French President Emmanuel Macron said Friday he “regrets” the Senate’s vote to reject legislation to ratify a trade deal between the European Union and Canada that has been criticized by farmers as bringing unfair competition from abroad. – Associated Press

Poland demanded an explanation from Russia on Sunday after one of its missiles strayed briefly into Polish airspace during a major missile attack on Ukraine, prompting the NATO member to activate F-16 fighter jets. – Associated Press

Three men were charged with terror offences Sunday after attempting to storm a police station in the Armenian capital of Yerevan, detonating hand grenades that injured two of the attackers, an internal affairs ministry official said. – Associated Press

A pro-western career diplomat defeated a close ally of Slovakia’s populist Prime Minister Robert Fico in the first round of the presidential election Sunday to set up a runoff between the two to decide who will succeed Zuzana Čaputová, the country’s first female president. – Associated Press

A Cyprus government proposal to enable repatriations of Syrian refugees by designating specific areas within the country as safe zones is “gaining ground” among the island nation’s fellow European Union member states, the Cypriot interior minister said Friday. – Associated Press

UK Prime Minister Rishi Sunak is committing hundreds of millions of pounds to Britain’s nuclear deterrent and energy infrastructure as part of a “critical national endeavour” to safeguard the industry and protect the country. – Bloomberg

Ireland’s Higher Education Minister Simon Harris was named leader of his Fine Gael party on Sunday, putting him on course to become the next prime minister in a matter of weeks. – Bloomberg

Is London meddling too much in Jerusalem’s affairs? The British foreign secretary and former prime minister, David Cameron, appears to have gone down a rabbit hole of virtue signaling at an inopportune time, just as Israel is closing on the last remaining vestiges of Hamas terror units in the Gaza Strip. – New York Sun

The industries of Germany and France will have an equal share of work in developing and producing a future tank, the countries’ defense ministers announced March 22. – Defense News


Voters in Senegal cast their ballots Sunday in what is among the most wide-open elections in the country’s history, following weeks of uncertainty about when the election would take place and months of confusion about who would be allowed to run. – Washington Post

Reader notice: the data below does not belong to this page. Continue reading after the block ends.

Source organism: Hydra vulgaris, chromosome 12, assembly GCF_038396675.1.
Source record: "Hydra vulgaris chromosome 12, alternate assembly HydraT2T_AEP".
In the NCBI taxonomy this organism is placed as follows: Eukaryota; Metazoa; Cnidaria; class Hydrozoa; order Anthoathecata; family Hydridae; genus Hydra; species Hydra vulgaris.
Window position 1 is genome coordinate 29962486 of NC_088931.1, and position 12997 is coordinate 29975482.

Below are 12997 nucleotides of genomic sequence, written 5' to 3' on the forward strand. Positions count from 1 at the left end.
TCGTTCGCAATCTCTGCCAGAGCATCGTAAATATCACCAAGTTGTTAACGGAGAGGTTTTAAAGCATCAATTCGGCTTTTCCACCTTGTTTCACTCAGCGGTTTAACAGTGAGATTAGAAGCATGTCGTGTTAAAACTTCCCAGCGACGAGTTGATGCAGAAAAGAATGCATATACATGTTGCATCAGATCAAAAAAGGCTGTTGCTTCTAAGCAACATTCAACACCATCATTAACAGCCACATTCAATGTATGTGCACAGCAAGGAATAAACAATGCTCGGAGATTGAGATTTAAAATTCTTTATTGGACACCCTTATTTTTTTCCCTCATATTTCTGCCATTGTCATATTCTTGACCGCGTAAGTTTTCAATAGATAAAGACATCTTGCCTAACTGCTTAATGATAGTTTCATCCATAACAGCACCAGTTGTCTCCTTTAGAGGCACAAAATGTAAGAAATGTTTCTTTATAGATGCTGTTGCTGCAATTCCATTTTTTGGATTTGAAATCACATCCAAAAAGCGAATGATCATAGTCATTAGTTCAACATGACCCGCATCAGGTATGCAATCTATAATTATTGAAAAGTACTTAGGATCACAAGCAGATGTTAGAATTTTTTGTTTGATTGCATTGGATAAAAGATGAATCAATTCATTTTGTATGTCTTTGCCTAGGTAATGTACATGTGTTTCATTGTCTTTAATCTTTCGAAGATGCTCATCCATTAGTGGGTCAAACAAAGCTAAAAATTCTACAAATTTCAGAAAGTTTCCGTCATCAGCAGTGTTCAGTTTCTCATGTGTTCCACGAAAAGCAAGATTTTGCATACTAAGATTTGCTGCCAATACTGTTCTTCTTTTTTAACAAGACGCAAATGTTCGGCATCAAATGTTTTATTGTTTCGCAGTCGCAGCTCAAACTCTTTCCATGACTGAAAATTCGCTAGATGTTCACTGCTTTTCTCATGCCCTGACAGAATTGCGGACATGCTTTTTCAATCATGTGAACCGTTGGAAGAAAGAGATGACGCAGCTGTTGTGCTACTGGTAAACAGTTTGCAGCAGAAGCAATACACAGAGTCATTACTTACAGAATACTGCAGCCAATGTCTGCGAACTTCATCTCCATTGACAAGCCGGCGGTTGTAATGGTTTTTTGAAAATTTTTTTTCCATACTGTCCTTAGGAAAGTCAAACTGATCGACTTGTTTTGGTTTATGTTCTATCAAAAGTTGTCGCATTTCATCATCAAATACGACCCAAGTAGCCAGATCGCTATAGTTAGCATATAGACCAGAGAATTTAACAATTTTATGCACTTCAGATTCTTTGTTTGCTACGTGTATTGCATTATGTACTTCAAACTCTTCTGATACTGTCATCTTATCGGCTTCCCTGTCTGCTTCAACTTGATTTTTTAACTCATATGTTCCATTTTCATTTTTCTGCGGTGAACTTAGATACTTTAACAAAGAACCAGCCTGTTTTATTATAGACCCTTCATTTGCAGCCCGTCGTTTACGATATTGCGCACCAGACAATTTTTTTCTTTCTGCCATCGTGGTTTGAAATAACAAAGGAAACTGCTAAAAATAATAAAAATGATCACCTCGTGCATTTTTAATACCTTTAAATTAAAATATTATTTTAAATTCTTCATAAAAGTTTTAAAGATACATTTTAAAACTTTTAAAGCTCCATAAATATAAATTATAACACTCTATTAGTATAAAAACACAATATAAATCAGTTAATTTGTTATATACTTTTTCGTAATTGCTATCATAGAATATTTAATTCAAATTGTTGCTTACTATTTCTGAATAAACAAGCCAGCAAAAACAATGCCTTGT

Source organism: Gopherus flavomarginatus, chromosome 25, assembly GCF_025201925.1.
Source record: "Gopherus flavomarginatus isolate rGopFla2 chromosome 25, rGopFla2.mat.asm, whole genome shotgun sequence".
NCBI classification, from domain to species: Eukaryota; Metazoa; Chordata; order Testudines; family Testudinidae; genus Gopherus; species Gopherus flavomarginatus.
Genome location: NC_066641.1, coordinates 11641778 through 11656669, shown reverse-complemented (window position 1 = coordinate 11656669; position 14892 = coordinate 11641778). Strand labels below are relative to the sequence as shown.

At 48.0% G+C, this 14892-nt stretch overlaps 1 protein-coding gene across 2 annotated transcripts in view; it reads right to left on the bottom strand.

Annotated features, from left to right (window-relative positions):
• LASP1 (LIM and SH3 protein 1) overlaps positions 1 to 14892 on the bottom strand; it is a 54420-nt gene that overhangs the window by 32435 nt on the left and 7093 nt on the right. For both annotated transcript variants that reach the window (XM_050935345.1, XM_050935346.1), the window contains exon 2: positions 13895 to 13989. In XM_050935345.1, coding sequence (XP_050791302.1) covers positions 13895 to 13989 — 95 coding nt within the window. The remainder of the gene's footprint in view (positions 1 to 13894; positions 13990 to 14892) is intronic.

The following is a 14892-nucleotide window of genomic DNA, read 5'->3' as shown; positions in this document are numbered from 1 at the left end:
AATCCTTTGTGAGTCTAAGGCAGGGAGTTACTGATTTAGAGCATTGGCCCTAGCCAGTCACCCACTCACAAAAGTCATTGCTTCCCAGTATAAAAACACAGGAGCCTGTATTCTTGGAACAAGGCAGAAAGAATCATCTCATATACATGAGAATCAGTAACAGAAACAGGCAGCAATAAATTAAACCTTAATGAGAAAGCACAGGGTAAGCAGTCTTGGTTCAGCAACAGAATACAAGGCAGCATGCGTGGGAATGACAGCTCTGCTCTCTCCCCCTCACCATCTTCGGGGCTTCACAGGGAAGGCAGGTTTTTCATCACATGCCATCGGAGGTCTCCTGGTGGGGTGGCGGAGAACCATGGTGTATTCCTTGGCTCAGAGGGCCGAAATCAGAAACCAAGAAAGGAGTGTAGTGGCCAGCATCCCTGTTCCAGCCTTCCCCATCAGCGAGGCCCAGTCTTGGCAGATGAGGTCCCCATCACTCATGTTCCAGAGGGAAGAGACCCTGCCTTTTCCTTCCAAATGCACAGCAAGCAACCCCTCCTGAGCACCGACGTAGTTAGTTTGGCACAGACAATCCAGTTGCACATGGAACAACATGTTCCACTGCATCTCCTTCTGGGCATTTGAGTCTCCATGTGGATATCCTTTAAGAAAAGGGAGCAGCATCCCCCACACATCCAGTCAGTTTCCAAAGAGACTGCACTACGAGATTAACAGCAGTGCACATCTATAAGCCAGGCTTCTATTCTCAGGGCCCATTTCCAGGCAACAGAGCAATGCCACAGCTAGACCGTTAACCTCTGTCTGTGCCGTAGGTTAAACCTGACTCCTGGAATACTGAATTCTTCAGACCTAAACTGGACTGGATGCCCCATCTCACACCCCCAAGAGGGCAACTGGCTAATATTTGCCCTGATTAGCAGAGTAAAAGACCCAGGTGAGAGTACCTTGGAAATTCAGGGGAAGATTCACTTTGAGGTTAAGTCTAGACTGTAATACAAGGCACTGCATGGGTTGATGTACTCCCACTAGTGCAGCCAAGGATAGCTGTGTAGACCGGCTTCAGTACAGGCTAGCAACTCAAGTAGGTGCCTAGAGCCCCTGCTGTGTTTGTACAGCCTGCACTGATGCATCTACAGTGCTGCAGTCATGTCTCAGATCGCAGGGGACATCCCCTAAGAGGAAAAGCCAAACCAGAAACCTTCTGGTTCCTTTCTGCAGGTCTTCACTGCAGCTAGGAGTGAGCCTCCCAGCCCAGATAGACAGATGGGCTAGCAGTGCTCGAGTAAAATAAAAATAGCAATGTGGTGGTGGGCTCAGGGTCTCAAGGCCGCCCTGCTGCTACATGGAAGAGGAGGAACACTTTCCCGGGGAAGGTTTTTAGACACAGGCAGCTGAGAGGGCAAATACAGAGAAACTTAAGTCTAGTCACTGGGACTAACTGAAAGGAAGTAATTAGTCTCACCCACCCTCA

Dozens of Nigerian schoolchildren who were kidnapped this month have been released, officials said on Sunday. The Nigerian military said that 137 children had been freed by security forces in the northwest of the country. – New York Times

At least 17 people were killed in Somalia on Saturday after Islamist group al Shabaab attacked a military base. – Reuters

Chad’s Constitutional Council on Sunday cleared 10 candidates for this year’s long-awaited presidential election, including interim President Mahamat Idriss Deby and the country’s recently-appointed prime minister. – Reuters

Southern African regional leaders on Saturday reiterated their commitment to their peacekeeping mission in restive eastern Congo and condemned a letter of protest by Rwanda written last month opposing United Nations support for the mission. – Reuters

Women slain with babies wrapped against their bodies, lifeless children intertwined together, a 2-month-old face-up on the ground with puppies crawling on his tiny frame. The scenes were horrifying, but the 32-year-old farmer felt he had to document them, as proof of the carnage in his central Burkina Faso village. – Associated Press

Editorial: South Africa has benefited from the halo effect of Nelson Mandela and the country’s fight against apartheid. But today’s South African rulers are squandering that goodwill, and Congress is right to put Pretoria on notice. – Wall Street Journal

The Americas

Take 2010, when a 7.0-magnitude earthquake shook Port-au-Prince flat, killing some 220,000 people. Aftershocks were still rattling the capital when Pat Robertson took to the Christian Broadcasting Network to pinpoint the disaster’s cause. – Washington Post

Mexico’s president said Friday he won’t fight Mexican drug cartels on U.S. orders, in the clearest explanation yet of his refusal to confront the gangs. – Associated Press

Mary Anastasia O’Grady writes: So get ready to hear all about how the Americans are starving the Cuban people. And about how it could all be fixed if only the U.S. would change its Cuba policy. Nothing could be further from the truth. – Wall Street Journal